February 24, 2005

Galatians II: Paul's alibi

(This blog post makes use of the BWGRKL font for some Greek text, available for download from BibleWorks at no charge.)

I grew up reading a lot of mystery novels, especially Agatha Christia. Many of her stories had a common plot twist in them. At some point in the novel, Hercule Poirot confronts the prime suspect in the murder. This person always appears as though he has something to hide. However, it is soon revealed that what he is hiding is not guilt in the crime. He has an alibi for that, but it turns out that for him to reveal it would be personally embarrassing - so much so, in fact, that he would rather face the music for a murder he didn't commit than admit that he was (for example) in the arms of his lover at the time.

Apparently Paul's opponents were trying to undermine its authority by spreading false accusations about him. His apostleship wasn't authentic. It was "second-rate," because he never met Christ. His Gospel was different from that of the "true" Apostles in Jerusalem. Or he had ulterior motives (an accusation I will examine later). Paul responds to this by establishing his own alibi.

The origin of Paul's Gospel

But I certify you, brethren, that the gospel which was preached of me is not after man. For I neither received it of man, neither was I taught it, but by the revelation of Jesus Christ. For ye have heard of my conversation in time past in the Jews' religion, how that beyond measure I persecuted the church of God, and wasted it: and profited in the Jews' religion above many my equals in mine own nation, being more exceedingly zealous of the traditions of my fathers. But when it pleased God, who separated me from my mother's womb, and called me by his grace, to reveal his Son in me, that I might preach him among the heathen; immediately I conferred not with flesh and blood: neither went I up to Jerusalem to them which were apostles before me; but I went into Arabia, and returned again unto Damascus. Then after three years I went up to Jerusalem to see Peter, and abode with him fifteen days. But other of the apostles saw I none, save James the Lord's brother. Now the things which I write unto you, behold, before God, I lie not. Afterwards I came into the regions of Syria and Cilicia; and was unknown by face unto the churches of Judaea which were in Christ: But they had heard only, That he which persecuted us in times past now preacheth the faith which once he destroyed. And they glorified God in me. (Gal. 1:11-21)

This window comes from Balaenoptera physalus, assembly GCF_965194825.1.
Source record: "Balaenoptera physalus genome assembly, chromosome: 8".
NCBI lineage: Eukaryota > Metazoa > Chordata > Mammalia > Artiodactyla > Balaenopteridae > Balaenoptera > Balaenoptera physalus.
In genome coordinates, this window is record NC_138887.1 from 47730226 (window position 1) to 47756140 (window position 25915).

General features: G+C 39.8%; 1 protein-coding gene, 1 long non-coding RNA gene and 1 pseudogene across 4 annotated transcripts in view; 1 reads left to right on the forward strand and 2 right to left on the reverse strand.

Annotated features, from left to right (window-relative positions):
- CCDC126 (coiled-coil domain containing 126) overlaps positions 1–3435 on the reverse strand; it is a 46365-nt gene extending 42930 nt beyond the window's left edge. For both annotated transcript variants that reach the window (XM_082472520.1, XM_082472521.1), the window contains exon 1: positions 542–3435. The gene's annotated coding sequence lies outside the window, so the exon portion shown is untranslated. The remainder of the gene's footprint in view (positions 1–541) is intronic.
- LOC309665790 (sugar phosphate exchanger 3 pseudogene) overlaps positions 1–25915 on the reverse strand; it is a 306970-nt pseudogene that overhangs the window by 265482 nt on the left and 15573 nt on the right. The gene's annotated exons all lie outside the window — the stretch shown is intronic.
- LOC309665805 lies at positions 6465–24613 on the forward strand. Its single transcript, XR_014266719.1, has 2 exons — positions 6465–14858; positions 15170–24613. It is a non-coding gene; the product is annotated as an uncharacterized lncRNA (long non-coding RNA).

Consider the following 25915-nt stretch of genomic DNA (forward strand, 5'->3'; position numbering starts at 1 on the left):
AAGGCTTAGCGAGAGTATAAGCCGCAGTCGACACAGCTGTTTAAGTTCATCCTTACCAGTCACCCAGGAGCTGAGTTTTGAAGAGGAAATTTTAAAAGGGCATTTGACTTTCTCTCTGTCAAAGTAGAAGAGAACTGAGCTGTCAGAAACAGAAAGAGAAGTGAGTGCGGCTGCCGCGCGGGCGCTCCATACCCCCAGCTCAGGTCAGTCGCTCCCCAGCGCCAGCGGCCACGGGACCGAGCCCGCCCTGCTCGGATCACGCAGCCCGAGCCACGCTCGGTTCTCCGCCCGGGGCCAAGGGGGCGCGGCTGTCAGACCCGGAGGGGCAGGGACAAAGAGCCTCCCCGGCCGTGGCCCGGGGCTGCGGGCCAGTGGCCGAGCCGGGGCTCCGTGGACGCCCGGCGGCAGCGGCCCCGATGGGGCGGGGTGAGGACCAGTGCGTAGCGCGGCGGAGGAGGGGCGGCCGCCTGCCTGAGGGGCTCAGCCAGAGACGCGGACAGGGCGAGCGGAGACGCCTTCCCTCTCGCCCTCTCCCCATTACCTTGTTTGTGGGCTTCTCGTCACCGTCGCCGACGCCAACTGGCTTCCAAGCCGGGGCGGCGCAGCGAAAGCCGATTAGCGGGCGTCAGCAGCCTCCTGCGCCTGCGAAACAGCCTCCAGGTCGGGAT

In defending his Gospel, Paul says four things about it. First, it was not from man. In other words, it was not a human invention. Second, Paul elaborates, it was not received from man. That is, no human institution handed it down to him. Third, Paul was not taught by man. He did not receive the Gospel sitting in Sunday school or from the Apostles in Jerusalem. Finally, on the contary, it was received by revelation. Paul got his doctrine directly from Christ himself.

But one could well ask him, "This is all fine, Paul, but where's the proof?" So Paul begins to construct his alibi with three proofs of the Gospel's divine origin.

First proof: Paul's former life

Paul was formerly a practitioner of Judaism. Writing to the Philippians, he said that he was

[c]ircumcised the eighth day, of the stock of Israel, of the tribe of Benjamin, an Hebrew of the Hebrews; as touching the law, a Pharisee; concerning zeal, persecuting the church; touching the righteousness which is in the law, blameless. (Phil. 3:5-6)

By birth Paul was a Benjamite. Because Saul, the first king of Israel (of whom Paul was a namesake), had been a member of the tribe of Benjamin, Paul's pedigree was a prestigious one.

By education Paul was a Pharisee, a member of a religious party whose name meant "separated one." He was affiliated with the spiritual leadership of Israel. He was also educated by Gamaliel, one of the most famous Pharisees of all, the grandson of the great rabbi Hillel and the president of the Sanhedrin. For a Pharisee to be able to name Gamaliel as his teacher would be the equivalent of a physicist having his dissertation supervised by Albert Einstein or Stephen Hawking.

By zeal Paul was unparalleled. He writes that he "profited in the Jews' religion above many my equals in mine own nation, being more exceedingly zealous of the traditions of my fathers" (Gal. 1:14). He applied his zeal: writing that "beyond measure I persecuted the church of God, and wasted it" (Gal. 1:13). Elsewhere in his letters he elaborates. He was in hearty agreement with the martyrdom of Stephen (Acts 8:1). He "made havock of the church, entering into every house, and haling men and women committed them to prison" (Acts 8:3). He "breath[ed] out threatenings and slaughter against the disciples of the Lord" (Acts 9:1) and "persecuted this way unto the death" (Acts 22:4). Finally, he cast his vote against them when they were being put to death; he "compelled them to blaspheme; and being exceedingly mad against them, [he] persecuted them even unto strange cities" (Acts 26:10-11).

Paul's first proof of his Gospel's divine origin is that he had not been born or educated into Christianity. He was so fanatical about his own tradition that he was incapable of having his mind changed!